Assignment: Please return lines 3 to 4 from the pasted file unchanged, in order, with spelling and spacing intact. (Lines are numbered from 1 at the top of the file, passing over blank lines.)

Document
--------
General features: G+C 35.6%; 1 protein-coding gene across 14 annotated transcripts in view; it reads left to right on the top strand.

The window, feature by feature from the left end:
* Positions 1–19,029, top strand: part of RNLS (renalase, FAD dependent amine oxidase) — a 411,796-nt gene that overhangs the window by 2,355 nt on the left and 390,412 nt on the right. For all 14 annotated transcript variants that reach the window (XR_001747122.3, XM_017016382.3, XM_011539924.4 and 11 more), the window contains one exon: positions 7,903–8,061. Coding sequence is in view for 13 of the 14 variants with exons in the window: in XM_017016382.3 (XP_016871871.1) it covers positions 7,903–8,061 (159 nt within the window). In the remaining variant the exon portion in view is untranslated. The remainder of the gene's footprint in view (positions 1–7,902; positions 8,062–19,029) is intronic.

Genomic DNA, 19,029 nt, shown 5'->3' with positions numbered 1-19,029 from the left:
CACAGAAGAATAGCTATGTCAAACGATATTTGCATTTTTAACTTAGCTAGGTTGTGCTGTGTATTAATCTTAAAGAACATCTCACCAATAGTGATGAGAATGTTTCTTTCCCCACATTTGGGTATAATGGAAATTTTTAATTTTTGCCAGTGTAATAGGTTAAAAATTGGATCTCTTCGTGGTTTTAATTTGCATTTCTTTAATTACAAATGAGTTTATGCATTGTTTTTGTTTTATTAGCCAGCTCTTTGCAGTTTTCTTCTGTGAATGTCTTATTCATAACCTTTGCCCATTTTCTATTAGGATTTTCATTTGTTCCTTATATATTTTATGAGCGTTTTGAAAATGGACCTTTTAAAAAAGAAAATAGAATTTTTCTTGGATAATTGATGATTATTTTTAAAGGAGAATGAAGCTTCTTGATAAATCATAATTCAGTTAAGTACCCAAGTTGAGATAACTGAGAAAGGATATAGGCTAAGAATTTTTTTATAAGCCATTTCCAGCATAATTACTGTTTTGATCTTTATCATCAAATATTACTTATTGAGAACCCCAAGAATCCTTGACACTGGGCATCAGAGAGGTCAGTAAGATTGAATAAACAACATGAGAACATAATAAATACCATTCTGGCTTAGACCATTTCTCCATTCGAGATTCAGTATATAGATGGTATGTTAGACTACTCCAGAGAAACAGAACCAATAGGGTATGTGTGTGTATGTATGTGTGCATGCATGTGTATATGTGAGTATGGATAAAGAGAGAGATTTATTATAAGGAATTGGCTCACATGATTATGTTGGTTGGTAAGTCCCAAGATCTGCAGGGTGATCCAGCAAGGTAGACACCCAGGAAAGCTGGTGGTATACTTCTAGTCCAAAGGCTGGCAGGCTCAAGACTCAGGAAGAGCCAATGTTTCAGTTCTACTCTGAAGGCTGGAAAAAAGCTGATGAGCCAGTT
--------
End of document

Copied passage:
* Positions 1–19,029, top strand: part of RNLS (renalase, FAD dependent amine oxidase) — a 411,796-nt gene that overhangs the window by 2,355 nt on the left and 390,412 nt on the right. For all 14 annotated transcript variants that reach the window (XR_001747122.3, XM_017016382.3, XM_011539924.4 and 11 more), the window contains one exon: positions 7,903–8,061. Coding sequence is in view for 13 of the 14 variants with exons in the window: in XM_017016382.3 (XP_016871871.1) it covers positions 7,903–8,061 (159 nt within the window). In the remaining variant the exon portion in view is untranslated. The remainder of the gene's footprint in view (positions 1–7,902; positions 8,062–19,029) is intronic.

Genomic DNA, 19,029 nt, shown 5'->3' with positions numbered 1-19,029 from the left: